Tag Archives: The Beguiled

The Beguiled – Review

Sofia Coppola has been a profoundly talented director since the 90s. From The Virgin Suicides to Lost in Translation, she has crafted a history of timeless movies with depth and emotion. Whilst critically analysing the state of humanity, her works equally tackle repression, secrecy, and loneliness. Her work has been studied for years, crafting a fanbase that relentlessly treat her like a cinema rock star.

Now she is back tackling passions in the Deep South with her Cannes award-winning film The Beguiled. 

Based on a book by Thomas P. Cullinan, The Beguiled revolves around an all-girl boarding school caught in the middle of the Civil War. When a wounded soldier from the North rocks up in their garden, they are reluctant to help him but tend to his wounds anyway. However, his arrival within the house sets off desires and tension reverberate throughout the girls. What will happen when they threaten to boil over?

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The Beguiled has already romped on the big screen in the Clint Eastwood led adaptation of 1971. With hallucinations, dream sequences, and flashbacks, the previous cinematic outing has earned praise and detraction. In Coppola’s production, this is stripped back to the main story, and developed to make it such an intense, and naturally comedic film with stunning performances at the core of it.

Nicole Kidman is a powerhouse of an actress. We should already know this but in The Beguiled, it echoes strongly. Her delivery of outrageous dialogue or subtle hints of her character’s darker interests imbue this film with strength and intrigue. Despite a strong supporting cast here, (and she isn’t even the lead, I suppose,) Nicole Kidman’s work is terrifically astute and equally compelling. Following her are Kirsten Dunst and Elle Fanning, whose characters are turbulent yet reserved, twisting with their passions whilst keeping up an appearance of reservation. Colin Farrell’s Irish soldier is, indeed, great as always and his ability to turn from flirtatious to raging in a fantastically watchable way.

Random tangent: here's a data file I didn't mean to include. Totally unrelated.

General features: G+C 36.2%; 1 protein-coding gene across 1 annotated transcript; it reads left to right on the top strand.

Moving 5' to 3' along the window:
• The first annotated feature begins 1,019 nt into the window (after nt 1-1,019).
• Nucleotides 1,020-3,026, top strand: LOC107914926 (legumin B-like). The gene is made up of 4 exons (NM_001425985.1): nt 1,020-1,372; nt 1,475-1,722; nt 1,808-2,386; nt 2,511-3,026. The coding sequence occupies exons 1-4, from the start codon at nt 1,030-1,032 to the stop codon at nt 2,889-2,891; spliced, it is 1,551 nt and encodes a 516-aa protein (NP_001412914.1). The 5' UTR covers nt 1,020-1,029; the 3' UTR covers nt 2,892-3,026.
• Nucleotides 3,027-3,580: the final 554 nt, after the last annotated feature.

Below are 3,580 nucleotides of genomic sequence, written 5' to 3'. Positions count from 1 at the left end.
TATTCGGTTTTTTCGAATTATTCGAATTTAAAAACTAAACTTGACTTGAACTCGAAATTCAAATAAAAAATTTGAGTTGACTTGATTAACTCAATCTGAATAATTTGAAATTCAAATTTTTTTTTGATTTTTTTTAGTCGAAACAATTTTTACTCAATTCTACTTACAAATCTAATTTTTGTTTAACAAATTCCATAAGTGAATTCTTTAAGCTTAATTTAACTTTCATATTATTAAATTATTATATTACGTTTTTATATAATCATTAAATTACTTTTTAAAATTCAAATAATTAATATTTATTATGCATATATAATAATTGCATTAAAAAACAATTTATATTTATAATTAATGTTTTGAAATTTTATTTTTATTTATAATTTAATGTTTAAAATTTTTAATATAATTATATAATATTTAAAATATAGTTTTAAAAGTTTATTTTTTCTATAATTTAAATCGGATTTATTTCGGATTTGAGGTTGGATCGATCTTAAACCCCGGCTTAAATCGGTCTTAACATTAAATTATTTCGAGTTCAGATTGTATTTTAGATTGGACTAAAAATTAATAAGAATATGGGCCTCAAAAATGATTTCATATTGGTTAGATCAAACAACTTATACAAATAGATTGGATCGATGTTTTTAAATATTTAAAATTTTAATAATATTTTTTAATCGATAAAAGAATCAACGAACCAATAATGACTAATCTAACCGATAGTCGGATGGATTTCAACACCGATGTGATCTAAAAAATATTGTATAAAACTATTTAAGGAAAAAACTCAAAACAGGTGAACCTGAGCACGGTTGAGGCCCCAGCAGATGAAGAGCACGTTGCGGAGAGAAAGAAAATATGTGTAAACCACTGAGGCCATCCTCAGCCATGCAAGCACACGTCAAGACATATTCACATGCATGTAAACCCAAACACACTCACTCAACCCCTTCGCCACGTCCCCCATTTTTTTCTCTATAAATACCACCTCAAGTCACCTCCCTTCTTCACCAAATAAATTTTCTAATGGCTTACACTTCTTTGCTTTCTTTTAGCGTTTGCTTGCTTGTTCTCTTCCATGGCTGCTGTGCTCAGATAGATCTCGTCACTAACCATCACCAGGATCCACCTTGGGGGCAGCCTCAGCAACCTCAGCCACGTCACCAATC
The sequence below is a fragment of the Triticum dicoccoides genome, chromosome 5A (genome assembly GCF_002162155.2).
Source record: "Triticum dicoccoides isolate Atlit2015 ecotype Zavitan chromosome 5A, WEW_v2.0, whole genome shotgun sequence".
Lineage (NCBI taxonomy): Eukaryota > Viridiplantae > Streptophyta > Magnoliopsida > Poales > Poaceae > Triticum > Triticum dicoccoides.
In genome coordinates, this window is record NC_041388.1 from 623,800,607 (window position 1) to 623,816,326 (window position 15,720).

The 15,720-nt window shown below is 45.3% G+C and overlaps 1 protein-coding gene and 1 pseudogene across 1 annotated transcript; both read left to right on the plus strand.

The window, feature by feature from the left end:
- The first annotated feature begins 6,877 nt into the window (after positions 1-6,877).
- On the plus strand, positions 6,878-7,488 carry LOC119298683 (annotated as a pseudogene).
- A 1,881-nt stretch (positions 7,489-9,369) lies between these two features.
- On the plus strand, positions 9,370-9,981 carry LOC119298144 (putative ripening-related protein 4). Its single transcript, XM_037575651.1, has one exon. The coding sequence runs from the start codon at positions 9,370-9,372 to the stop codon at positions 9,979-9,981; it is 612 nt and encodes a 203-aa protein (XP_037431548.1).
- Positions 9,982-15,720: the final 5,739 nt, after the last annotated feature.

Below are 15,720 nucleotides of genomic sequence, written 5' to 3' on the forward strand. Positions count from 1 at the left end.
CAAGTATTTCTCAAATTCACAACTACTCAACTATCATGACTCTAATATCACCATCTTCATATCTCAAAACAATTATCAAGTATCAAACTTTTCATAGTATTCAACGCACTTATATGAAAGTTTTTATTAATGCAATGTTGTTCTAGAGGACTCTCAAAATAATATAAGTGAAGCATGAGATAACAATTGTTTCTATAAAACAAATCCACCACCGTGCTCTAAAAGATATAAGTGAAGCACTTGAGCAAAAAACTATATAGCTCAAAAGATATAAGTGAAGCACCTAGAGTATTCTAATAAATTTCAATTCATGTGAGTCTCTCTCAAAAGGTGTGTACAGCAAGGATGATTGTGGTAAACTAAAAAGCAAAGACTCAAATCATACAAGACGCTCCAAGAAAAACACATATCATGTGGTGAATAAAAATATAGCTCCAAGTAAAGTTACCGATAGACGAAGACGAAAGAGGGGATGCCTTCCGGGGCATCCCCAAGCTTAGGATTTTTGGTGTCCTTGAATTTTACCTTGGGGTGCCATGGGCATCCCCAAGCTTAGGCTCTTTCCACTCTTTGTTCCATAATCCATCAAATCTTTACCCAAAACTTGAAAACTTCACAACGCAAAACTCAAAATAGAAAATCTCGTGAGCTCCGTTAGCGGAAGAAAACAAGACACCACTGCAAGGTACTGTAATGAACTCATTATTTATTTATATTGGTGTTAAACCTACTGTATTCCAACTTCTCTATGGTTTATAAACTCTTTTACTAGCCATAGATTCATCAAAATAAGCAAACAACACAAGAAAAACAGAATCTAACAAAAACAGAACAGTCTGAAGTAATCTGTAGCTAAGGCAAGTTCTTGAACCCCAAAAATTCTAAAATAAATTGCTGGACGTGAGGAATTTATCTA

Lush cinematography fills the screen as Coppola strips artificial light down to its bare bones. The haunted candles filters sumptuous colours in a remarkably colourful yet muted way, making the imagery haunting to look at. With the natural beauty of rural and Southern America, The Beguiled charms much like the ladies do with the Colonel and it is impossible not to obsess over the hues and tones.

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The spiritual cinematic steps before watching these films are as follows: Coppola and Dunst stirring piece on teenage repression and sexuality, The Virgin Suicides;  Kidman’s ferocious and unsettling mother in Stoker; and Elle Fanning’s bewitching youthful darkness in The Neon Demon. There are all components that toil and brew within the compelling The Beguiled and would make a fascinating big screen outing.

Though rare would this quadruple grouping be, certainly the release of The Beguiled is most intriguing this week. The raucous novel is supplemented for brooding themes and stellar acting; an insatiable outing for Coppola.


The Beguiled is out on DVD & Blu-Ray now! 

DirectedByWomen: Class of 2017 – Genesis Cinema

There is a saying; Behind every good man is a great woman.

Sometimes, however, the great woman decides it’s time to step out from the shadow of men and remind us all that men aren’t the only ones who can do things.

It is from this that Genesis Cinema is hosting DirectedByWomen 2017 on Saturday 11th and Sunday 12th of November!

Over this two day extravaganza, you will be subjected to some of the greatest films from the past year that were directed by women including such wondrous stories as:

Wonder Woman, Detroit, Certain Women, Raw, Maudie, Their Finest, Lovesong and The Beguiled.

The festival starts from 12:30 on the Saturday with Wonder Woman being introduced by the wonderful, amazing and definitely not holding a gun to my head as I type this Sarah Cook, Editor of  We Make Movies on Weekends and director of The Rogue Table and Toby.

This event is sure to entice plenty of film aficionados, so make sure you book your tickets now!


DirectedByWomen 2017 starts on Saturday November 11th!

Nicole Kidman: 4 Great Performances…and 1 Naff One

Here at We Make Movies on Weekend , we really love Nicole Kidman. Like, really love her. She’s just stellar in everything she does and everything she touches is gold. Even when she is in a bad film (cough, Bewitched, cough,) she still manages to produce a hefty performance. In Sofia Coppola’s The Beguild, she delivers some of the most outstanding moments ever caught on film. OK, yes, I am being hyperbolic, but I stand by it – Nicole Kidman is triumphant.

To celebrate her turn in Boy Erased, which is out today, here’s just a slight look of her filmography.

Honorable Mentions: Moulin Rouge!, and Dogville. Honestly, I feel bad for even cutting some of Nicole Kidman’s performances because she is so good in everything. Make sure you definitely, for sure, check her out in The Beguiled. She is so good.

4 Great…

To Die For (1995)